After Tongue Cancer, a Newfound Determination to Succeed

"If you've survived cancer then you have the will to live and a strong desire to see things through, to be strong even when you know it's impossible to be strong."

Matthew Plourde
photo of Matthew Plourde

Battling tongue cancer nearly a dozen years ago, Matthew Plourde reached deep within himself and summoned a quality — perseverance — that today pushes him to pursue his deepest desires.

Back then, perseverance helped him wrestle his life-threatening cancer at an extraordinarily young age, 23. It also helped him cope with a sudden surgery and arduous radiation and recovery.

Today perseverance helps him pursue a passion for writing, all the while holding a full-time job and being a devoted family man.

“Cancer brings a certain tenacity. If you’ve survived cancer then you have the will to live and a strong desire to see things through, to be strong even when you know it’s impossible to be strong,” says Plourde, now 35, of Southington, Conn. As a writer, that tenacity steers him toward his craft, and away from down-time temptations like TV. “I know if I want to do more, I need to get up early, stay up late and get it done.”

A puzzling diagnosis

Back in 1999, Plourde had recently graduated college when he noticed pain on his tongue’s left side. By Memorial Day weekend, it hurt so much he couldn’t eat, so he went to a local clinic.

“The doctor took one look in my mouth, stepped back, and had a puzzled look on his face,” Plourde recalls. A second doctor concluded Plourde needed to come back for a biopsy. “I didn’t know what a biopsy was,” he says.

The finding: Stage 3 squamous cell carcinoma of the tongue, a 4.5-centimeter ulcer back near his molars.

Only about 2% of tongue cancer cases are diagnosed in patients younger than 35.  And Plourde was not a smoker or much of a drinker, key risk factors for the disease.

Adjusting to 'after'

In June, Plourde had a 13-hour operation to remove the tumor and rebuild his tongue. He spent a week in an induced coma, another week in the emergency care unit, and two more weeks in the hospital. “I don’t remember much, except I think my life is very clearly divided into ‘before’ and ‘after,’” he says.

A positive lymph node meant Plourde had to undergo 2 months of radiation, too. He worried about the worst that could happen — a second cancer, or losing all his teeth, part of his jaw or the ability to produce saliva. Swallowing became so painful he needed a feeding tube.

After radiation, life veered toward normalcy. A college girlfriend, Bonnie, reappeared. (They married in 2001.) Plourde threw himself into a computer consulting career. But he had to fight a fatigue so powerful that he went straight to bed most evenings.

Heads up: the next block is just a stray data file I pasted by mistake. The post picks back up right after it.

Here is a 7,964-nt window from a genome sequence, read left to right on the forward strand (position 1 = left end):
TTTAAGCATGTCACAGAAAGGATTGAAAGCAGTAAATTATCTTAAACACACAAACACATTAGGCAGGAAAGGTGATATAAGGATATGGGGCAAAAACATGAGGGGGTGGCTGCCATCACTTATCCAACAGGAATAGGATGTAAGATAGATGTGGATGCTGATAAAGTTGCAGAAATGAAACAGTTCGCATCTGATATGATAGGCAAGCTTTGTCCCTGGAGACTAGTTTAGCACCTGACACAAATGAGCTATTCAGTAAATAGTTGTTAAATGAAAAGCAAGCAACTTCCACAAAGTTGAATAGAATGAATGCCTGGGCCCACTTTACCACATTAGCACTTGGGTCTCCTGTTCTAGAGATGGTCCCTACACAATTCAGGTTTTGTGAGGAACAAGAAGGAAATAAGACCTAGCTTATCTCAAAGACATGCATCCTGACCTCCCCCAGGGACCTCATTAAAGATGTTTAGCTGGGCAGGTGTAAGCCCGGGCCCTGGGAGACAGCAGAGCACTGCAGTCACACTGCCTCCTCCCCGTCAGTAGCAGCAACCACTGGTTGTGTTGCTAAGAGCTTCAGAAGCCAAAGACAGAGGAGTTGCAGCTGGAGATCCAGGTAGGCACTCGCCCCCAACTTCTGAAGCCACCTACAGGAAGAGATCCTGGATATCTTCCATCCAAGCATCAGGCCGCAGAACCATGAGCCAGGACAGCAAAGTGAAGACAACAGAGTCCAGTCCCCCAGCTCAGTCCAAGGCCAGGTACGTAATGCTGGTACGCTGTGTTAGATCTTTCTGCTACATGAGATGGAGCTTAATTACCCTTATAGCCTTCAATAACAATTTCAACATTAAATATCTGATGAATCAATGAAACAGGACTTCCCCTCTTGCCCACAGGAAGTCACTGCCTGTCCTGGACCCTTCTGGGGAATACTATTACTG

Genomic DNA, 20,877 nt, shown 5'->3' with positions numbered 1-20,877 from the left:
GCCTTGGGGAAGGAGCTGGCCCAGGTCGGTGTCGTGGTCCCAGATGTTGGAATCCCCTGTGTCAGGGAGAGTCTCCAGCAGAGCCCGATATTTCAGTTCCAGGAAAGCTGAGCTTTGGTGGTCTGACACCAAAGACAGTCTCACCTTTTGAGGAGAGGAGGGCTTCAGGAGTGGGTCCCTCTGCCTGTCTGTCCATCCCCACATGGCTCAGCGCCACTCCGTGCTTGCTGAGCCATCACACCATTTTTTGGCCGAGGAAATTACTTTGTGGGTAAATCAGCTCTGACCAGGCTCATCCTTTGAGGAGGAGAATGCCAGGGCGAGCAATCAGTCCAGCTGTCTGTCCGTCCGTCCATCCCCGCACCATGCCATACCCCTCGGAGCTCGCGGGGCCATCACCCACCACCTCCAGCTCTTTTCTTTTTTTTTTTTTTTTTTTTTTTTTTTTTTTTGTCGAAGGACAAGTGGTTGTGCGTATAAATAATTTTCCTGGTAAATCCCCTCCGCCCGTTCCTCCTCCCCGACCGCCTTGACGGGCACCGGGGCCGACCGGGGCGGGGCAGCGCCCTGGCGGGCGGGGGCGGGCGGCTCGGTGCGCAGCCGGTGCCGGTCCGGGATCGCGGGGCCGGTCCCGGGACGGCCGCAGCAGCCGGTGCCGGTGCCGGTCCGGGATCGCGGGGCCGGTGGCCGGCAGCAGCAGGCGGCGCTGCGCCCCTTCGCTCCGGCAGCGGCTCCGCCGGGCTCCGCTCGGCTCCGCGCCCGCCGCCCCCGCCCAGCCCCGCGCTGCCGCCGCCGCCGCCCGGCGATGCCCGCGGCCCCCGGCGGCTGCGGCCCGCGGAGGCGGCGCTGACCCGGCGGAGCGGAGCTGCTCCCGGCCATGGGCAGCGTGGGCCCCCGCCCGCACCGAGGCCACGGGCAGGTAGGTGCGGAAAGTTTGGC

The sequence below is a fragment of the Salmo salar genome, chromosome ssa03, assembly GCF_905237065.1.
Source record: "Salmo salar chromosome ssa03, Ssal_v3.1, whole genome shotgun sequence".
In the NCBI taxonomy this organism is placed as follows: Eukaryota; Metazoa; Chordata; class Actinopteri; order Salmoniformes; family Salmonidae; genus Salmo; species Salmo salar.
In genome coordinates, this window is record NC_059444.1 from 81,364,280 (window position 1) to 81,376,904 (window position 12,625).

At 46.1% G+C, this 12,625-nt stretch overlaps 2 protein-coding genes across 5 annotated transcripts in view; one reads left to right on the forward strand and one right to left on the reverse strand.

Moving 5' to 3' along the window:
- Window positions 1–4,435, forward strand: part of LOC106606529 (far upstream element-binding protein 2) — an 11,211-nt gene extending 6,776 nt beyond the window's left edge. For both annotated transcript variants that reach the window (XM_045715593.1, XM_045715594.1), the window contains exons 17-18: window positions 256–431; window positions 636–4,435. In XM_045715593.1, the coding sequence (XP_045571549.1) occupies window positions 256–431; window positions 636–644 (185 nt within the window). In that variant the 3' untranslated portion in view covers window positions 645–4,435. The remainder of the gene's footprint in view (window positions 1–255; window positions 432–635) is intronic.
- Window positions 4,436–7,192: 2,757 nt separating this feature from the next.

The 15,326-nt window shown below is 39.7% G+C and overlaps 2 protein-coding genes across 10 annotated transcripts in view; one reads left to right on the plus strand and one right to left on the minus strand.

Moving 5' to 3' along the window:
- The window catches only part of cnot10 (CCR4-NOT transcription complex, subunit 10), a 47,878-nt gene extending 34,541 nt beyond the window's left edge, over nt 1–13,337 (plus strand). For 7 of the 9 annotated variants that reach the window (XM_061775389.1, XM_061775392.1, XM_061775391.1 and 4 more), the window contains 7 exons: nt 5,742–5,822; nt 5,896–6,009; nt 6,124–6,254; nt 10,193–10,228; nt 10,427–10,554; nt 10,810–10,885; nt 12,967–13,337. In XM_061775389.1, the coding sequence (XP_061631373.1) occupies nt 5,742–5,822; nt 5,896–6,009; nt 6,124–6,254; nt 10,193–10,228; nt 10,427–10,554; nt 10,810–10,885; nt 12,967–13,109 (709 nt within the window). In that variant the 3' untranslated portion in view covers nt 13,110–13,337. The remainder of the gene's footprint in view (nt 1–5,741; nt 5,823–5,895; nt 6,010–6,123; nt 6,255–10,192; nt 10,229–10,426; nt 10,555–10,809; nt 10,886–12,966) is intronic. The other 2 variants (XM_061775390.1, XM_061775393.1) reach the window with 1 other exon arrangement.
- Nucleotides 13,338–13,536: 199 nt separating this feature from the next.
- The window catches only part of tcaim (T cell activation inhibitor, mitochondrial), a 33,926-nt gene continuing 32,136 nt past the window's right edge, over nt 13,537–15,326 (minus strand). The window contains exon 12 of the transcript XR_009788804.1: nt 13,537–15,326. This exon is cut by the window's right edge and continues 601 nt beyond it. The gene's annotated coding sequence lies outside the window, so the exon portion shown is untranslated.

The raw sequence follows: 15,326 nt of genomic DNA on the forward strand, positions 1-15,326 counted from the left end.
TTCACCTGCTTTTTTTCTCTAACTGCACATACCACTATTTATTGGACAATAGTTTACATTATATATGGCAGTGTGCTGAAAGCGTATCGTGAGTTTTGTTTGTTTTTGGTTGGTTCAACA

The fatigue, it turned out, was due to a thyroid deficiency caused by the radiation; he takes medicine for that now. Saliva production returned, mostly. He got comfortable chewing on one side of his mouth. And his sense of taste eventually recovered.

His sense of self, though, was changing. While he and his wife focused on work and home, attempts to have children, the eventual birth of a daughter and the adoption from Vietnam of a son, something felt amiss.

What Plourde once envisioned as a short-term job had lasted far longer. “I realized my cancer was 7 or 8 years ago but I’m still living that life,” he recalls. 

'It's going to be great'

 Instead, he wanted to find more opportunity to write. He wanted to travel. So he took a big risk. He left his secure job in 2008 — as friends’ careers were upended in the Great Recession — and began working for a global software company, with the promise of extensive travel. For longer gigs, his family could come, too.

“Now I can write on airplanes, if I’m alone in a hotel room, when the kids are in school,” he says. “I decided, instead of waiting for something to happen with my writing, to take things into my own hands — because I know that one day you’re alive and well, and the next day you’re in a hospital.” He is self-publishing his first novel, a fantasy science fiction work, which took him about 10 years to write.

His second novel took him 2 months. “Surviving cancer has given me the strength, the drive, the determination to know I am going to do this and it’s going to be great and I’m not going to let anyone else tell me otherwise,” he says, “no matter what they tell me the odds are of succeeding.”

He adds: “I think I like the person I’ve become.”

The American Cancer Society medical and editorial content team

Our team is made up of doctors and oncology certified nurses with deep knowledge of cancer care as well as journalists, editors, and translators with extensive experience in medical writing.

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